"Our goal is ambitious. It’s to eliminate food deserts in America completely in seven years." So said Michelle Obama in 2010, arguing that one of the reasons America has a huge problem with childhood obesity is that over 20 million Americans don't live with easy access of healthy food. If you can buy Doritos at a corner store but have to walk a mile for an apple, why would you choose the apple?
After a push from the government, a group of supermarkets pledged to open new stores in food deserts by 2016. A recent AP investigation found that, for the most part, those stores haven't yet been built, as retailers struggle to make margins in poorer neighborhoods. But that raises another issue: it's becoming clearer that grocery stores, on their own, can't solve the problem.
"So far, in the literature, we don't find a strong effect of food deserts on consumer diets," says Ilya Rahkovsky, a researcher at the USDA who published a 2015 paper on food deserts. In the most recent study, the researchers looked at people in poor neighborhoods who live more than a mile from a supermarket. It's true that they bought slightly less fruit and vegetables. But the lack of a supermarket couldn't explain the bigger differences in nutrition or the prevalence of obesity.
A series of other studies say the same thing. A study in five cities, looking at 15 years of data, found that there wasn't any connection between access to a grocery store and eating a healthy diet. Studies that looked at middle-schoolers and elementary students found that being near supermarkets didn't make students eat healthier.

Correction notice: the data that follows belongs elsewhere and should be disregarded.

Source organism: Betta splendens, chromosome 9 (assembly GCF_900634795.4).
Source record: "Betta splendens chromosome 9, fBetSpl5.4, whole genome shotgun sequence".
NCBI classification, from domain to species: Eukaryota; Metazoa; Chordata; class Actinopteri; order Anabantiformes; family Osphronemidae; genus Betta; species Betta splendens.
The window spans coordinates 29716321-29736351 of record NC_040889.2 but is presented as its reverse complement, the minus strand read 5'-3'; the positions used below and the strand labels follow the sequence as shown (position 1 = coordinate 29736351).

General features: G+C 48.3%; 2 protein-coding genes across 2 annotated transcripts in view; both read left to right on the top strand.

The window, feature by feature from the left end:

The difference, instead, comes from demographics. Even when an economically diverse neighborhood shares a grocery store, people shop differently based on income. "Basically, even in the same store, poor and rich people buy very different food," Rahkovsky says.
That's not to say that cities shouldn't necessarily be trying to get supermarkets to move to poor neighborhoods; it seems intuitive that if someone only has access to a convenience store without a produce section, they aren't going to be eating many vegetables. It's just that supermarkets on their own aren't a complete solution.
"Building stores is one of the first steps on the path to providing healthier options," says Larry Soler, president and CEO of Partnership for a Healthy America, the organization that is pushing food retailers to enter food deserts. "There are many issues to consider from safe public transportation to growing demand through consumer education."
Though the AP report found that retailers were still less than halfway to their goal, Soler says that progress is happening. "Walmart, which has opened 392 stores in or around food-scarce areas since making a commitment to PHA in 2011, have proven that this is an issue that is solvable," he says. "Brown’s stores in Baltimore show that local and regional businesses can help, too."
The key will be figuring out exactly how to encourage people to buy healthier food once they have access. At Walmart, for example, one recent study found that people tend to still buy junk when they have a choice. Education alone isn't enough to make a shift.
"We basically don't have a very good solution at this point," says Rahkovsky. "We don't know a policy that would have a large positive effect. We're trying to find it, but so far we haven't."